25 May Vetting Mobility Management Providers

The telecom expense management (TEM) market is growing at a CAGR of 13.5 percent and expected to reach almost $5 billion in value by 2024, according to a recent study by Transparency Market Research. Growing telecom expenditures and the rising adoption of mobile devices have increased management requirements on the enterprise to keep costs down and assets properly controlled. We touched on why this is happening in a recent blog, highlighting a propane distributor’s journey from internal to outsourced mobile TEM and help desk services.

  • Are helpdesk calls answered in the first 30 seconds and tickets responded to within minutes?
  • What percentage of tickets have a first-call resolution? It should be a high number.
  • Is there same day processing and overnight delivery for a broken, stolen or lost device?
  • Are helpdesk agents subject-matter experts, U.S.-based and fluent English speakers?
  • Will the provider create and disseminate a customized corporate mobility policy?
  • Does the provider assist with the creation and setup of monthly and annual wireless budgets?
  • Is the provider device agnostic and have expertise with every carrier, device and platform?
  • Are mobile spend summaries sent to every user and manager, noting whether they are at, below or above budget?
  • Does the provider have a proven track record of thorough and on-time implementations?

Now we turn our focus to some important considerations that enterprise stakeholders should think about when sourcing managed TEM and Helpdesk providers.

Does the provider have true audit and optimization expertise?
Most mobile TEM and help desk providers promote similar capabilities and practices. They generally market their ability to simplify customers’ day-to-day administration of mobility, emphasizing management of usage, inventory and break/fix/replacement of devices to streamline workflows and free up internal IT resources. They also stress monthly audits and ongoing optimization aimed at reducing telecom expenditures in the near and long term. But the reality is, many perform the lightest level of optimization based on data being generated automatically from the software they are running. The software will only carry the audit and on-going optimization so far. The real benefit comes when a team of experienced professionals analyzes the software generated data and applies their market knowledge and understanding of the client’s environment to arrive at recommendations.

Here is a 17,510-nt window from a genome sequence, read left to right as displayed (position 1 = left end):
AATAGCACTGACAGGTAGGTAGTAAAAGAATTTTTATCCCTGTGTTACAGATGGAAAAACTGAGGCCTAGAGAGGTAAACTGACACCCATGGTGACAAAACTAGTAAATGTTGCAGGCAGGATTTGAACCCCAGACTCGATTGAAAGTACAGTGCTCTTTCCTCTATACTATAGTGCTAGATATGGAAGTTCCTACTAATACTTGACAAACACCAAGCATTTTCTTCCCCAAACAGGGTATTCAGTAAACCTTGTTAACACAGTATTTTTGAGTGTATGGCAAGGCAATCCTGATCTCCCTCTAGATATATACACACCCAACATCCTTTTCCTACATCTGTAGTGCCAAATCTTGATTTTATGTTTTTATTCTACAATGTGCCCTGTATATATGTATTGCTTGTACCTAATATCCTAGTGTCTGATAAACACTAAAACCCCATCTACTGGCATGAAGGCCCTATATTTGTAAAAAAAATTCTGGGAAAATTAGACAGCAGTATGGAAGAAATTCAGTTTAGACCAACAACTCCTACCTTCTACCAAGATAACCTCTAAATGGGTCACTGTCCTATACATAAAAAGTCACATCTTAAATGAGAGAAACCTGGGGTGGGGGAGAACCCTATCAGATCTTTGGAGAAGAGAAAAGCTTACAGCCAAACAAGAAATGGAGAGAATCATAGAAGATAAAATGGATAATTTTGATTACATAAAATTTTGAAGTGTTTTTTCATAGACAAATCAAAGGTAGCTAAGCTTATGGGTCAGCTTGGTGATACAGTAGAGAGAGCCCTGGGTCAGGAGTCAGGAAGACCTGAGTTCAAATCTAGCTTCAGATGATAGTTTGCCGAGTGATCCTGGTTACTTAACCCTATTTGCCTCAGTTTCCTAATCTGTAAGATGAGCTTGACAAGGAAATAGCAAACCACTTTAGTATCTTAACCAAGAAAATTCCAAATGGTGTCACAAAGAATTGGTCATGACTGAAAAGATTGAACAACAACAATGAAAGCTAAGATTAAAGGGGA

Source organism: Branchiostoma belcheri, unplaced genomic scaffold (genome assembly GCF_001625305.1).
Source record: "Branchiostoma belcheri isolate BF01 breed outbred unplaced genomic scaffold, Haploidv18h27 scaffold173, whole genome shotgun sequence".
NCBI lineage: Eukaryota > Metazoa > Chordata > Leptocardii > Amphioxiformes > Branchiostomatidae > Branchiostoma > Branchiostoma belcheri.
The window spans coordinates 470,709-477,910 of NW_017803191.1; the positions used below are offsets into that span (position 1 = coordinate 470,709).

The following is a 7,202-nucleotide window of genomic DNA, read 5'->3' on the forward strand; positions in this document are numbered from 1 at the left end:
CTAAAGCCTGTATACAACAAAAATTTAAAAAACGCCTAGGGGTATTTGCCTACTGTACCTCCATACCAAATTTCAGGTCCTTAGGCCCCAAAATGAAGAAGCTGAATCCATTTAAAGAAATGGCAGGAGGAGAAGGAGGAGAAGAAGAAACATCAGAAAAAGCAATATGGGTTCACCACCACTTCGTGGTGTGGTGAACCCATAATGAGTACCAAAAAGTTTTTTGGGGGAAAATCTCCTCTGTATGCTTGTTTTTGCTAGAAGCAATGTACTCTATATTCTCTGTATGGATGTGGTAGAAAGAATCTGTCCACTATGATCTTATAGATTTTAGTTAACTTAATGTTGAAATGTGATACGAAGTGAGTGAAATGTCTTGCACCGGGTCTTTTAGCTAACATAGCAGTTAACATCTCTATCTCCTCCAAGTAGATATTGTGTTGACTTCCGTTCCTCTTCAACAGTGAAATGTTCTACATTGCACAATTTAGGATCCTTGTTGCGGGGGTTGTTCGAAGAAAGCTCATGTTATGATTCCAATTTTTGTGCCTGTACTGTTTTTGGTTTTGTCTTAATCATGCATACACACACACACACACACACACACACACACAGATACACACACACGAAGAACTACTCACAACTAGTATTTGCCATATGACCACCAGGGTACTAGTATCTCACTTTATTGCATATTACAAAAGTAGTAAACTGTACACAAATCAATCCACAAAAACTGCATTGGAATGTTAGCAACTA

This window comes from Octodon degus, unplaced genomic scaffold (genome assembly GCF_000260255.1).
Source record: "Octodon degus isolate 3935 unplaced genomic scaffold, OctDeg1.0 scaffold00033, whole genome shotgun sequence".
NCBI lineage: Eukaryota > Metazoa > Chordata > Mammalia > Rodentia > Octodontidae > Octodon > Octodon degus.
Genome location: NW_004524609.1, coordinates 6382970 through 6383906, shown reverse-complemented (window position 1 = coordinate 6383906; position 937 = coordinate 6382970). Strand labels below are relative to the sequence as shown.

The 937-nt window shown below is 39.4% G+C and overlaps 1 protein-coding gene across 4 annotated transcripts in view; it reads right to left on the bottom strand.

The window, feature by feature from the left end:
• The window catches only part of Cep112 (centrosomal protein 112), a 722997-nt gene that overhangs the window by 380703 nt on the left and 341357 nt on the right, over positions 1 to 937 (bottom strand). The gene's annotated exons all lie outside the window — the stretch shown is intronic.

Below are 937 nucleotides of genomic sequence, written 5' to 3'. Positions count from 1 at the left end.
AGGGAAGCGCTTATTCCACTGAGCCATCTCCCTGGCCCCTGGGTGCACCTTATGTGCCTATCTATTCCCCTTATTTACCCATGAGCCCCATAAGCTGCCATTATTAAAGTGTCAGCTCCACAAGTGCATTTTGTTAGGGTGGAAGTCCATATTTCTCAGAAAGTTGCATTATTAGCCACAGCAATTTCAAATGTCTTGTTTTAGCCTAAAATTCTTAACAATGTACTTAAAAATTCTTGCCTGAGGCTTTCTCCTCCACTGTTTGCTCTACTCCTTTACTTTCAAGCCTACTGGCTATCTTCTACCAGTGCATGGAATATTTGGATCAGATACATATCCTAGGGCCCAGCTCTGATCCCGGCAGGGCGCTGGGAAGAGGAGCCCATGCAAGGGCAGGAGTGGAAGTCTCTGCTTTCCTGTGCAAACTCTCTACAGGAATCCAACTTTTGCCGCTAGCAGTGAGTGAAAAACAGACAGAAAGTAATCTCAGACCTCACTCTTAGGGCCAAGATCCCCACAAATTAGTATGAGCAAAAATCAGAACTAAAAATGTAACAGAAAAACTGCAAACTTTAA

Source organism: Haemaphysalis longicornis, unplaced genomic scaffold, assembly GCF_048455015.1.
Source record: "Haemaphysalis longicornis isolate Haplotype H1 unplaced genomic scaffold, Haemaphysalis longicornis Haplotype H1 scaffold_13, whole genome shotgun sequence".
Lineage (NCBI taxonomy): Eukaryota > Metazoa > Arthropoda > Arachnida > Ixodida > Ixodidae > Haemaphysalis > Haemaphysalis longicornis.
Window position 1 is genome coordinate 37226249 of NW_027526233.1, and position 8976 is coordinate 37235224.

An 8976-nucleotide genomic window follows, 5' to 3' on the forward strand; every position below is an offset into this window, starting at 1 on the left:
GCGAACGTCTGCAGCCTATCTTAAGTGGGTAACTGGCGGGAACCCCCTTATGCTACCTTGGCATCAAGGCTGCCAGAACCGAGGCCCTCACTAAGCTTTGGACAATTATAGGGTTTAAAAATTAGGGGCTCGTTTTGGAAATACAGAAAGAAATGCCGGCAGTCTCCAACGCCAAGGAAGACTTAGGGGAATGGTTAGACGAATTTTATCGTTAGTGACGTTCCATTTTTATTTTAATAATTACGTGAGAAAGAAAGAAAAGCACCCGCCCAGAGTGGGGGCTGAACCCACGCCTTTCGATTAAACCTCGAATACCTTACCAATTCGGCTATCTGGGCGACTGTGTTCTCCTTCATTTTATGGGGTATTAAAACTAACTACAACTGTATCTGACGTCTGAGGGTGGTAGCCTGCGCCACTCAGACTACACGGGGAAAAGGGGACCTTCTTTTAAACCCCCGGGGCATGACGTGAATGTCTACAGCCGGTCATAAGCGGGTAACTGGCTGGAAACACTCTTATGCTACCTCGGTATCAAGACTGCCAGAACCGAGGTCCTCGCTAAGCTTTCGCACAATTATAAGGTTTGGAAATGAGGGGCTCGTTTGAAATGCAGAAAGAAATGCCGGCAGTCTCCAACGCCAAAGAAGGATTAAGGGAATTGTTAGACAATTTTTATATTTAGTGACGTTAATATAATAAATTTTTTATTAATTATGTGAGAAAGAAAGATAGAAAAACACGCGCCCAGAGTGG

Does the provider deliver a seamless or fragmented customer experience?
Human intelligence, experience and coordination between teams and systems (provider and customer) is essential to ensuring the best possible outcomes. When sourcing TEM providers, get a sense of whether they triangulate ongoing optimization, helpdesk tickets and evolving client needs. In other words, do they use their personnel and systems in a holistic manner to form a tight circular support system around the client? One that is focused on customer-specific intelligence and business needs, and that translates into execution, confirmation of results, and quantifying outcomes?

At TeraNova, experts in various silos – helpdesk, optimization, auditing, etc. – collaborate to create a “Super Tera Team” that supports the client’s unique needs. They are constantly communicating with each other, sharing insights, extracting and analyzing data, and making sure that their findings translate into meaningful action for the client. Enterprises utilizing managed TEM providers should expect nothing less.

Does the provider have a history of rapid and successful implementation?
Sometimes an astronomical implementation fee is charged up front and implementation isn’t performed correctly, on time, or ever. Adding insult to injury, when the enterprise tries to walk away, the provider says, “Sorry, you owe us a huge penalty or the rest of your contract if you leave.” Implementation should be quick and painless.

Does the provider have out clauses requiring it to provide stellar service?
Even if enterprise stakeholders sign a term contract in exchange for a discount, they should have an “out” clause after 60 days that releases them if they are unsatisfied, and without a massive penalty. Providers that don’t do this aren’t certain they can perform well enough to keep your business.

If you would like to dive deeper into these suggestions or have any questions, don’t hesitate to contact our experts at info@teranovaglobal.com or call us at 800.843.2820.


Robert Titsch

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